Nutmeg (Myristica fragrans) originated from the islands of Banda, Indonesia. This tropical evergreen tree belongs to the family Myristicaceae. They can grow up to a height of 20 meters and bears an apricot-like fruit. The fruit contains the source of the nutmeg essential oil, which is from the seed, and the nutmeg butter, which is from the mace (seed covering). Upon maturity, the fruit bursts to reveal the seed covered by what looks like a soft mesh.
Nutmeg seeds are ground into powder. This spice has a distinct pungent aroma with a warm, sweet taste, making it a popular flavor for many kinds of baked goods and dishes. Nutmeg essential oil is extracted from the dried seeds of the plant. The seeds are dried for up to eight weeks until the seed kernels shrink away from the seed coat. It’s hard shell is then opened to reveal brown kernels which are then processed through steam distillation. The oil’s principal components are d-pinene, limonene, D-borneol, l-terpineol, geraniol, safrol, and myristicin. Also present in nutmeg oil are α-Pinene and β-Pinene, both of which release a fresh, woody aroma.
Traditional Uses of Nutmeg Essential Oil
The island of Banda is the part of Indonesia where nutmeg originated. During this time, Indonesia was the only source of nutmeg in the world. It later spread to India and Constantinople through trading routes. But it was the Arabs who could pinpoint where the spice originated but kept it secret from European traders. Europeans were able to get hold of the original location and tried to monopolize the production and trade of nutmeg. Long story short, it started the Nutmeg War which resulted in the killing, slavery, and exile of almost 14, 000 Bandanese.
All these hassles were because nutmeg has been regarded as a potent cure to a number of diseases and was believed to possess some magical powers. In ancient China, nutmeg oil was used to treat stomach and liver problems. Ancient Egyptians used nutmeg oil in the embalming and mummification process because of its preservative property. In Ayurvedic practices, the oil is used to treat fevers and ease the symptoms that come with it. In several Asian countries, nutmeg essential oil was used as an aphrodisiac and a treatment for infertility. It was believed to possess hypnotic powers and bring good fortune.
During the Black Plague pandemic, medieval doctors considered nutmeg as the only source of treatment for the disease which caused the price of the oil to skyrocket.
Benefits of Using Nutmeg Essential Oil
For stress and tension relief
Nutmeg Essential oil’s warm, relaxing scent helps create a feeling of calm and promote sleep. It can ease nervous tension and induce a relaxing feeling. For people suffering from insomnia, nutmeg oil blended with lavender and orange oil creates a soothing and relaxing atmosphere which can help induce sleep. The oil’s limonene gives the oil both its fruity scent and its calming property.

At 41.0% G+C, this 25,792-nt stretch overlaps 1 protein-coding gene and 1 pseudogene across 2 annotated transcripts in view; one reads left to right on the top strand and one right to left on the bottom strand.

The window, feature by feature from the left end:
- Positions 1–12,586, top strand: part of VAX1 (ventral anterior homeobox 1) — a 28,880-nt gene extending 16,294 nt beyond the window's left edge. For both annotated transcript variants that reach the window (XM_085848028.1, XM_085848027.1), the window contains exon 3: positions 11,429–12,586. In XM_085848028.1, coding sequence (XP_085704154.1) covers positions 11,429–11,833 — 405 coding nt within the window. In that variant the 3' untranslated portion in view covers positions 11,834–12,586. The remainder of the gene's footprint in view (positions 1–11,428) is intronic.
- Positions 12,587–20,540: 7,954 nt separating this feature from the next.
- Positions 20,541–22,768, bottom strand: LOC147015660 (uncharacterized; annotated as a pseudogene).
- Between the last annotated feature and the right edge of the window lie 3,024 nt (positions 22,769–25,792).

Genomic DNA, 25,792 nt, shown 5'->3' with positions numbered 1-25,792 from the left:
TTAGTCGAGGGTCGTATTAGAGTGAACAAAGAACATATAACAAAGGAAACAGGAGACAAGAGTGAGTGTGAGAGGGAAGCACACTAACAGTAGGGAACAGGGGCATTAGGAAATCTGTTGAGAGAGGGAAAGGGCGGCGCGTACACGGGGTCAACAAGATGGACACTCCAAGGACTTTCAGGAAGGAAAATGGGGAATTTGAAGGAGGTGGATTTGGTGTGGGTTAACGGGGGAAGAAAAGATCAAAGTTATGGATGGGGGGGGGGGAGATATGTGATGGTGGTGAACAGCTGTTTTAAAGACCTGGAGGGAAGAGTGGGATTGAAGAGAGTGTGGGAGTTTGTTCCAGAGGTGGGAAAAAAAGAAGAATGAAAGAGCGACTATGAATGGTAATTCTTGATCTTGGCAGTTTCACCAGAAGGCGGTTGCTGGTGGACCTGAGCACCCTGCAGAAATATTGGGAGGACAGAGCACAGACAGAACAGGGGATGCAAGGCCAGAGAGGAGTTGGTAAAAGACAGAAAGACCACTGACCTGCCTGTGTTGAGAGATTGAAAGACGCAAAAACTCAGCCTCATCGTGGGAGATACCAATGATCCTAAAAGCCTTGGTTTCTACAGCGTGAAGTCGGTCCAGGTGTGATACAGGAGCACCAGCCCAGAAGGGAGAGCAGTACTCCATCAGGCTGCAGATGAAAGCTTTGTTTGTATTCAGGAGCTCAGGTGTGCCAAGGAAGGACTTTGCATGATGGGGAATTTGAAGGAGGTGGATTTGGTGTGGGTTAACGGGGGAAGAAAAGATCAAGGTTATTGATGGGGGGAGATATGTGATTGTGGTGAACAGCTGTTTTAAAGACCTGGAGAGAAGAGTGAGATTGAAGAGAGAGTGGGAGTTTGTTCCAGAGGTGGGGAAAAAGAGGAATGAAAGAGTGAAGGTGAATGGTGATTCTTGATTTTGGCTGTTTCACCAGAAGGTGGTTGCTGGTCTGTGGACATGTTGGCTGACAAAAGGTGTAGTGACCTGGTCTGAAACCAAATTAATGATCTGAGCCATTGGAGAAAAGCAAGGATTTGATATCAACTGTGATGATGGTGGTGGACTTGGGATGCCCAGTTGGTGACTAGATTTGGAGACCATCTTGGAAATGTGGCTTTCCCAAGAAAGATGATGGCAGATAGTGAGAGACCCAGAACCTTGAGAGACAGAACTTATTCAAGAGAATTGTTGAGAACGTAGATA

Induce mental alertness
Although it creates a calming and relaxing atmosphere, nutmeg essential oil can also uplift the mood and increase the level of alertness. It also helps in lowering symptoms of depression. Diffusing a blend of nutmeg and grapefruit oil can help strengthen focus and concentration.
Nutmeg Essential oil’s analgesic property helps ease pain that is experienced during menstruation. To relieve menstrual cramps, a blend of nutmeg oil and lavender can be added to warm bath water to help soothe the body.
The oil is also useful for relieving muscle and joint pains caused by swelling and inflammation. It’s anti-inflammatory property helps ease the pain of swollen joints. It can also stimulate circulation, which reduces inflammation and the pain that comes with it. Α-Pinene and β-Pinene gave the oil its strong anti-inflammatory property.
As an aphrodisiac
Nutmeg oil has been used as an aphrodisiac since ancient times. It helps stimulate the nervous system and enhance libido. Traditional medicine also used it to treat sexual disorders and increase sexual drive.
Nutmeg Essential oil has shown to have positive effects on certain strains of harmful bacteria such as Streptococcus mutants and Aggregatibacter actinomycetemcomitans which cause cavities and gum diseases. Sabinene, the oil’s component that gives it its spicy aroma, is also known to have antimicrobial property. The oil can prevent the growth of bacteria that can infect the gums. Nutmeg oil can also inhibit growth of E. coli which can cause serious illness.
For the skin
Nutmeg oil diluted in carrier oil can soothe the skin and help brighten dark spots giving the skin a glowing complexion.
For the hair
Nutmeg Essential oil can help prevent scalp itching. It can also be used for dry and brittle hair. The oil helps grow healthier-looking hair, making it shinier and stronger.
Safety Tips and Precautions
Although nutmeg oil is not harmful when taken in small doses, taking high quantities may have negative effects. Components of the oil, including myristicin and safrole, can induce symptoms of hallucinations and loss of muscle coordination. Ingesting nutmeg oil can cause rapid heartbeat, vomiting, nausea, and disorientation so it is not advised to do so.
For pregnant and breastfeeding women should seek the advice of a doctor before using nutmeg essential oil. It is not safe to use around children under 15 years of age.
It is recommended to dilute the essential oil in carrier oil before using it topically. It should not be used on sensitive parts of the skin such as those under the eyes and in the insides of the ears.
For people who have heart and hormone-related ailments, cancer, and skin allergies should seek advice from medical professionals before using this essential oil.